Now she lights a candle in her condo where she lives alone, sets up her iPad to watch Mass, and says her prayers as much as possible. “My prayer life is very important to me…Praying for people that I know, people that I don’t know, people that I hear about who I just know need prayer, especially now.” she said.
The biggest adjustment parishioners say they’ve made, however, is in the way they take the Holy Communion. Instead of physically approaching the altar and receiving the Eucharist from the hands of a priest, they are taking what is called Spiritual Communion— a special prayer led by the priest during Mass: “…Since I cannot at this moment receive You sacramentally, come at least spiritually into my heart. I embrace You as if you were already there and unite myself wholly…”
Parishioner Ann Kaessinger, 59, is immunocompromised and struggles with health issues, sometimes making it hard for her to attend church. St. Lawrence’s online Mass and Spiritual Communion ritual keep her linked to her faith community. “The God I believe in knows that I would be there and would receive if I could,” she said. “But due to my circumstances and COVID-19, I can’t.”
For other members of St. Lawrence, especially those without access to a computer or internet, the pandemic forced a drastic cut in their connection and communication with their church.
To address this, St. Lawrence’s Pastoral Care Coordinator, Didi Egnatuk, created a network of volunteers who make check-in calls on their fellow church members. Each volunteer is emailed a script and a list of about 50 people to call. In all, they’ve already called over 3,000 people.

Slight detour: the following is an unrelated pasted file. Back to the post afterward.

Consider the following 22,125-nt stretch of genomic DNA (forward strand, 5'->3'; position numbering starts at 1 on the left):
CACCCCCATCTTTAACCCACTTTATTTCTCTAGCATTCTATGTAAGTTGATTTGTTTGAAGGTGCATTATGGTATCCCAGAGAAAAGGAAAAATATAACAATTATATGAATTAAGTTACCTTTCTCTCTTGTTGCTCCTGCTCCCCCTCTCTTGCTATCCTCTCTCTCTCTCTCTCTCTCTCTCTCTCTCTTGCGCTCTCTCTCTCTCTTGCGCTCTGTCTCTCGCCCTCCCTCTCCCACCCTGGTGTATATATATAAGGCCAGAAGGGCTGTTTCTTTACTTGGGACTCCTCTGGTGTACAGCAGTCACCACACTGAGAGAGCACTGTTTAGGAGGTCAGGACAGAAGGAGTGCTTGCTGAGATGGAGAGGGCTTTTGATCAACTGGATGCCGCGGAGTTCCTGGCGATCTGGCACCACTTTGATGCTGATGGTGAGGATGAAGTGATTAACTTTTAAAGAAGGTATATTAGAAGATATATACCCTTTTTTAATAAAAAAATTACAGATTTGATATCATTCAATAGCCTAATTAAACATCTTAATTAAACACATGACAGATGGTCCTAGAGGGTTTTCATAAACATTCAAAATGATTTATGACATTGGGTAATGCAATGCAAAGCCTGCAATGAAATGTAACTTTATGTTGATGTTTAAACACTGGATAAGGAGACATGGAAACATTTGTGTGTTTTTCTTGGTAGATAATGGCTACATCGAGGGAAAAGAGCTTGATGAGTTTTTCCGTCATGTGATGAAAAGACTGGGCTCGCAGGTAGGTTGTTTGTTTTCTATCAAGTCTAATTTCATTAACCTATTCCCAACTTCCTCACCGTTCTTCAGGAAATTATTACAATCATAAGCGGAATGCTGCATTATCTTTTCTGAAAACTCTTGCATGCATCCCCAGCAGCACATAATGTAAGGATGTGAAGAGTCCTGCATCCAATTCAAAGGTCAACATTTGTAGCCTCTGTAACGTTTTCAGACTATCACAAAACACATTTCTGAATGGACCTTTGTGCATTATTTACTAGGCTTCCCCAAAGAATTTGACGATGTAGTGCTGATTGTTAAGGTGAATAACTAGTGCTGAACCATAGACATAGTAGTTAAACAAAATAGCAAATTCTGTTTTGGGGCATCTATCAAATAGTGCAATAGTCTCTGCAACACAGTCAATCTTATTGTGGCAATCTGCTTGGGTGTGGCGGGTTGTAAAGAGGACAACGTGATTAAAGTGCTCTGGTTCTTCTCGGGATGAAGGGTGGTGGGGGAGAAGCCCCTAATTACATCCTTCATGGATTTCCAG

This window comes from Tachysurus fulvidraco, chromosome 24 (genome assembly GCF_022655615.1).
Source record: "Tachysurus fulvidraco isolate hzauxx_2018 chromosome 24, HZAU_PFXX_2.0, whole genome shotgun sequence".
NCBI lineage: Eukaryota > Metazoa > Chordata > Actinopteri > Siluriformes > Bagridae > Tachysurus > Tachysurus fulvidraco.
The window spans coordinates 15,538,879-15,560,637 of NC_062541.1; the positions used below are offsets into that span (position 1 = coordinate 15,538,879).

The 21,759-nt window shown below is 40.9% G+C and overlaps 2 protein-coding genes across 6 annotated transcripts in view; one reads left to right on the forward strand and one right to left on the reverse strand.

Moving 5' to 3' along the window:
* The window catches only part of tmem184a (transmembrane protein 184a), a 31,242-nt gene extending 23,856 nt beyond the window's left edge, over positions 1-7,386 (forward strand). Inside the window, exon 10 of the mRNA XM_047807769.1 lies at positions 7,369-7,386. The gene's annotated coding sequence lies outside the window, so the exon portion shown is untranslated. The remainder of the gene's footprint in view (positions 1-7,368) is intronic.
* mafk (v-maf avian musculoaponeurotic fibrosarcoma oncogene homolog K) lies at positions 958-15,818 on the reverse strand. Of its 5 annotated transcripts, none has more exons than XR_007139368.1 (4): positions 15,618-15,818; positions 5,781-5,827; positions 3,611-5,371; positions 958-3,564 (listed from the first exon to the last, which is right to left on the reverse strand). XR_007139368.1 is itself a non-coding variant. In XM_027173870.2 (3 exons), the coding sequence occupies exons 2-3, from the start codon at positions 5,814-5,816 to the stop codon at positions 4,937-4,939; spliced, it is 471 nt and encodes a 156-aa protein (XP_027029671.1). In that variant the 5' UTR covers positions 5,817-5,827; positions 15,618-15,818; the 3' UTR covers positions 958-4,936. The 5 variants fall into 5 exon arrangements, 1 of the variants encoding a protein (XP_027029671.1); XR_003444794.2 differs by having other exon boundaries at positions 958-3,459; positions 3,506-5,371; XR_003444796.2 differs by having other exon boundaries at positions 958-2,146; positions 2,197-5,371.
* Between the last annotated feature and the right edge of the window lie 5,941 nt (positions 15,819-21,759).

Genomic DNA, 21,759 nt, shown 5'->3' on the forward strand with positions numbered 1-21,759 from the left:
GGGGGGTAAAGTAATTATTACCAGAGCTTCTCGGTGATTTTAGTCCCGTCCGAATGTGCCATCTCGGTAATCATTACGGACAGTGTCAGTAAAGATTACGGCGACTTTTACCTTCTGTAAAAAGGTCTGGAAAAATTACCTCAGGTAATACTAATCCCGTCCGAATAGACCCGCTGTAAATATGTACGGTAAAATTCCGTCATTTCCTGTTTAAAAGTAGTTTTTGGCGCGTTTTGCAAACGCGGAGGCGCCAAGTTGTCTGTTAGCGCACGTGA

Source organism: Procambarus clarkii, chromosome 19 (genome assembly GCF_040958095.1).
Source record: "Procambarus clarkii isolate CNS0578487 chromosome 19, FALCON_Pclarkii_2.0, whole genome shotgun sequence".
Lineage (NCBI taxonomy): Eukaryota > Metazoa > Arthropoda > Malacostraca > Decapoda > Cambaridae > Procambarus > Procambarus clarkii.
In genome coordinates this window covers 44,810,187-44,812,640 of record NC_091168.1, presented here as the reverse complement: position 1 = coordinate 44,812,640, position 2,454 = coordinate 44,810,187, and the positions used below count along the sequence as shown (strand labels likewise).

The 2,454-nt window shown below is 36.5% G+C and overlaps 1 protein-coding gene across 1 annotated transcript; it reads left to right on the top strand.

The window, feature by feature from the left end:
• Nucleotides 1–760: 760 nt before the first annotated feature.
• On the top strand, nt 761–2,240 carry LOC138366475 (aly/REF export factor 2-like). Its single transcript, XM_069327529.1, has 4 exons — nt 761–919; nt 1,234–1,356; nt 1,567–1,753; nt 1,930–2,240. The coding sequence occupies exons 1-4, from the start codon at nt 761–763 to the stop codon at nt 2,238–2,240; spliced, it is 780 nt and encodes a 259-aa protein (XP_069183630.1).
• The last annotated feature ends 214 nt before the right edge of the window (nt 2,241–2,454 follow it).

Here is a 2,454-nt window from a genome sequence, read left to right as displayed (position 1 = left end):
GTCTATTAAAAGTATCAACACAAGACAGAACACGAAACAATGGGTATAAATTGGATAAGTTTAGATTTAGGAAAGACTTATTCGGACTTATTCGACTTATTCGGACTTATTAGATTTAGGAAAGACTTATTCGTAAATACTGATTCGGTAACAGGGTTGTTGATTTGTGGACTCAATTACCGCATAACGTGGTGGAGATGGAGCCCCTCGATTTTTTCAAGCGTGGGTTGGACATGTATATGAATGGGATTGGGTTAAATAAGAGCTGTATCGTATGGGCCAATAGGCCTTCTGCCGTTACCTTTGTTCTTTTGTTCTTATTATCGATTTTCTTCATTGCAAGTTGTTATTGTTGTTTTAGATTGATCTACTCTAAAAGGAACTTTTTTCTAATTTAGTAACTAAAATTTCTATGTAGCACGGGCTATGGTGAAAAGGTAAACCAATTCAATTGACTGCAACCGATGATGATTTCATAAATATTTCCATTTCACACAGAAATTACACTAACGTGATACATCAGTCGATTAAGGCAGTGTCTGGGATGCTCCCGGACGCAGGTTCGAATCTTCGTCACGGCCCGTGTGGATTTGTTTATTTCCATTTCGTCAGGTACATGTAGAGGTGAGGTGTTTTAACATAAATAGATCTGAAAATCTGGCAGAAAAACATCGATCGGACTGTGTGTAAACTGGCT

“It’s not online, it’s person to person,” said Egnatuk. “This is how we’re maintaining our personal relationships with parishioners and one another, because there’s no other way.”
The response has been overwhelmingly positive, with many volunteers reporting how grateful people are to be asked a simple “How are you?” One volunteer, Jeff Vicario, 49, described a call in which a woman answered the phone and asked for a prayer for her husband, who was experiencing a lot of anxiety. They said a prayer together over the phone.
“She was so appreciative,” Vicario said. “And I’m trying to set an example for my daughter, just to show her that it’s the little things. It’s just a phone call, but it could have made a world of difference for the person on the other end.”
Some volunteers offered to bring groceries and other necessities to anyone who needs them. Egnatuk herself, gloved and masked, left a bag of groceries on the porch of an elderly couple who lives nearby, after the couple’s niece asked if someone from the church could check in on them. The man came to the door to thank her, but she kept her six feet of distance. Egnatuk said the whole experience has been very emotional. “It’s such an undertaking, and [the volunteers] are just unselfishly doing this,” she said. “I’m hoping that this love continues when this is all over.”